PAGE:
In America, the streets are paved with gold and hard work can take anyone from rags to riches in a single generation — or at least that’s the American Dream.
Today’s teenagers, however, are starting to realize the American Dream might be dead.
At least that’s the conclusion of a study published recently in the Journal of Poverty.
The study’s authors, Carol Hostetter, Sabrina Williamson Sullenberger, and Leila Wood, asked teenagers a series of questions about their future in 1996 and again in 2011. The responses were telling.
In 1996, the teens felt confident about their future and believed in the American Dream.
There’s been extraordinary examples of people that have been poor and stuff that have risen to the top just from their personal hard work … not everybody can do that, I realize, but I think a lot of people could if they just tried.”
In 2011, however, teenagers with a different world view began to question the American Dream.
“You can always work hard, but if you aren’t given the opportunity or you don’t have the funds to be able to continue working hard then you never get the chance to get out of where you are.”
That opinion reflects a changing reality faced by high school and college graduates after 2006. The Great Recession and a challenging job market has left many graduates feeling left out and forgotten.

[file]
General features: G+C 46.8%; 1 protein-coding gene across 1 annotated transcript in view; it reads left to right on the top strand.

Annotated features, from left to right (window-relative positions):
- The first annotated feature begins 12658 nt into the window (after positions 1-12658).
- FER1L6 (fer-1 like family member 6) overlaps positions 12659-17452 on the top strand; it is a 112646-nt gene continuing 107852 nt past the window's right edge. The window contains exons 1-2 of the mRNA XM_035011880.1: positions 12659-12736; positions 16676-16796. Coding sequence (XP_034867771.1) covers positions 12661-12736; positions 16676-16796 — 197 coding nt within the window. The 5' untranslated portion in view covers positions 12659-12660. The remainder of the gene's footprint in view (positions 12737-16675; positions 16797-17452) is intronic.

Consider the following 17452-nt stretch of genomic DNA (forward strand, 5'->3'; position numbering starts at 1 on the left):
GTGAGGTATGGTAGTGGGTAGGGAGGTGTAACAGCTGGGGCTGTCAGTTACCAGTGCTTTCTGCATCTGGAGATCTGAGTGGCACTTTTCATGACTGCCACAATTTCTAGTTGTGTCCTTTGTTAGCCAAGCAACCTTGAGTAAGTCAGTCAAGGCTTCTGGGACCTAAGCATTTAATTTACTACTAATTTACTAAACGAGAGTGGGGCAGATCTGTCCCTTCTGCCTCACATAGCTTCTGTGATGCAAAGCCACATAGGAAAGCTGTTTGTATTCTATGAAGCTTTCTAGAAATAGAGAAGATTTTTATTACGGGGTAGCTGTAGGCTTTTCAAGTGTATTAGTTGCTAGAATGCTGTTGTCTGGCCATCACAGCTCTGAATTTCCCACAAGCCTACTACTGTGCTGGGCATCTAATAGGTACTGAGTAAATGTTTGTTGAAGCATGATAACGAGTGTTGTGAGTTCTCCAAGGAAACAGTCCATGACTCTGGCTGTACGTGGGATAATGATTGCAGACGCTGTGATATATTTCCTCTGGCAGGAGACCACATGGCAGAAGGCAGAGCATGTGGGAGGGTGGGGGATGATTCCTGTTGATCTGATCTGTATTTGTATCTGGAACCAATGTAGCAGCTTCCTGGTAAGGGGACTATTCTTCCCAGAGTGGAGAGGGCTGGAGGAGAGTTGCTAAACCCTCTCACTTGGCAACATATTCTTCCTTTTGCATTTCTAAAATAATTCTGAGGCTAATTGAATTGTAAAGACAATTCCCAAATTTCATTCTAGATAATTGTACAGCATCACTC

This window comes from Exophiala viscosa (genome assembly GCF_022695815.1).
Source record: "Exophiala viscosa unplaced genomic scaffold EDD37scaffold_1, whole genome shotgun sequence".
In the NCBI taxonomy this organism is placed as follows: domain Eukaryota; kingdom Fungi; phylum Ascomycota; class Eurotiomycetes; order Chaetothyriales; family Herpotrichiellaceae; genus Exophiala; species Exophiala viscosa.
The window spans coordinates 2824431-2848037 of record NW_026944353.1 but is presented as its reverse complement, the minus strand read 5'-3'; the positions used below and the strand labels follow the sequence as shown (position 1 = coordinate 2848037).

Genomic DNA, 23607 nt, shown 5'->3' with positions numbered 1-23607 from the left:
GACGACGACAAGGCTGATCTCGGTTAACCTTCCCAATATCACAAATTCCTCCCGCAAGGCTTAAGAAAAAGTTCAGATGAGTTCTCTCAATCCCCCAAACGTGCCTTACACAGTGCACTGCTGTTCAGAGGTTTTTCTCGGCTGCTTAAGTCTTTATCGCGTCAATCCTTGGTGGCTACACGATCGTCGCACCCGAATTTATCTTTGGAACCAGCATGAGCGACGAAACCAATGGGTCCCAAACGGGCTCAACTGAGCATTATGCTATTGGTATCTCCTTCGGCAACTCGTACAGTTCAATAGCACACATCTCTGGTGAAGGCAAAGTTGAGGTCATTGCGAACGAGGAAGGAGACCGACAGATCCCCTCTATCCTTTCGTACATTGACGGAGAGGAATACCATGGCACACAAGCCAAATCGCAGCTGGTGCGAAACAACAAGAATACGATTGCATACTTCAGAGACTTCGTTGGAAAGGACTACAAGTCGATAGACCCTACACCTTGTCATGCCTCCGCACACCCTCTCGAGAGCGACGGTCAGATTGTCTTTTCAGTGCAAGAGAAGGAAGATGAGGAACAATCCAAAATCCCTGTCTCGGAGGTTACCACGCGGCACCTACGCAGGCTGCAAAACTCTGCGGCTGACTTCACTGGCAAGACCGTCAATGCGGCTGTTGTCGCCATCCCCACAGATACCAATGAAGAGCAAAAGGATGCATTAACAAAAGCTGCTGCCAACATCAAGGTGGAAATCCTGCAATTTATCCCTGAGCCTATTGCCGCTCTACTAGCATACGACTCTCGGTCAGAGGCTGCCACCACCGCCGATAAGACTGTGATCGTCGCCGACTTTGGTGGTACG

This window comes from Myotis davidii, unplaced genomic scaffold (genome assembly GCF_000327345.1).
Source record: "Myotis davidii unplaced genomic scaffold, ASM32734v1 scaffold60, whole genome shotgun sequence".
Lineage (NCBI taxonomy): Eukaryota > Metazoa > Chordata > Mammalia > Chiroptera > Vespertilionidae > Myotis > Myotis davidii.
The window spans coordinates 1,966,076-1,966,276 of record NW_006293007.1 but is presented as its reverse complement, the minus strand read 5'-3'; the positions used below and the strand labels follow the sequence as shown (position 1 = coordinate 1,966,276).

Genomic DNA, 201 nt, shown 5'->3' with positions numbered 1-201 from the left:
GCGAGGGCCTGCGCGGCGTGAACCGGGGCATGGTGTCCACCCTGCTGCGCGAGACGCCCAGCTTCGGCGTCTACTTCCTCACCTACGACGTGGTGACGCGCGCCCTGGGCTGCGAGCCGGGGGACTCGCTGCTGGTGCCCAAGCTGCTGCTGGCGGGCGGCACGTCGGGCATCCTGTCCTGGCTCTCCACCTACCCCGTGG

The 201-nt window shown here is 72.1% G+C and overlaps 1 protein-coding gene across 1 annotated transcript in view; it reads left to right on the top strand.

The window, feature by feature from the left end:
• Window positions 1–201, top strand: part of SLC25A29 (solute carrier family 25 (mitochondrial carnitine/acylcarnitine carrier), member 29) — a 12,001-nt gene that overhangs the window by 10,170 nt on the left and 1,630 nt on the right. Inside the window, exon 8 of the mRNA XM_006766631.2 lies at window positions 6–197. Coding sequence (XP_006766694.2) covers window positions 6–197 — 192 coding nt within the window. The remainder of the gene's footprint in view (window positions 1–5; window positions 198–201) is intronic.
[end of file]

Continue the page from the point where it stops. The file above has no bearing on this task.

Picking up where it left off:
The American Dream was no longer a reality, at least not for them.
A similar study showed dismal employment rates for high school and college graduates after 2006. Only 3 out of 10 high school graduates were employed full time.
If the American Dream fairy tale ever existed, it’s dead now.
College, once the favored destination of high school graduates, has become a limited option. Today’s teenagers have to balance going to college with a lifetime of debt, and many simply don’t see the benefit. That is, unless they come from a rich family.
Maybe that’s what is behind the changing idea that money can indeed buy happiness, or at least put a down payment on it.
Billionaire Warren Buffet agrees. He recently called poverty the “American Nightmare” and called on presidential contenders to make an issue of it during the 2016 race, according to the Inquisitr.
In a country where Wall Street gets billion dollar bailouts, how can the nation’s future be left behind?
How do you feel about the American Dream?
[Photo by Michael Loccisano / Getty Images]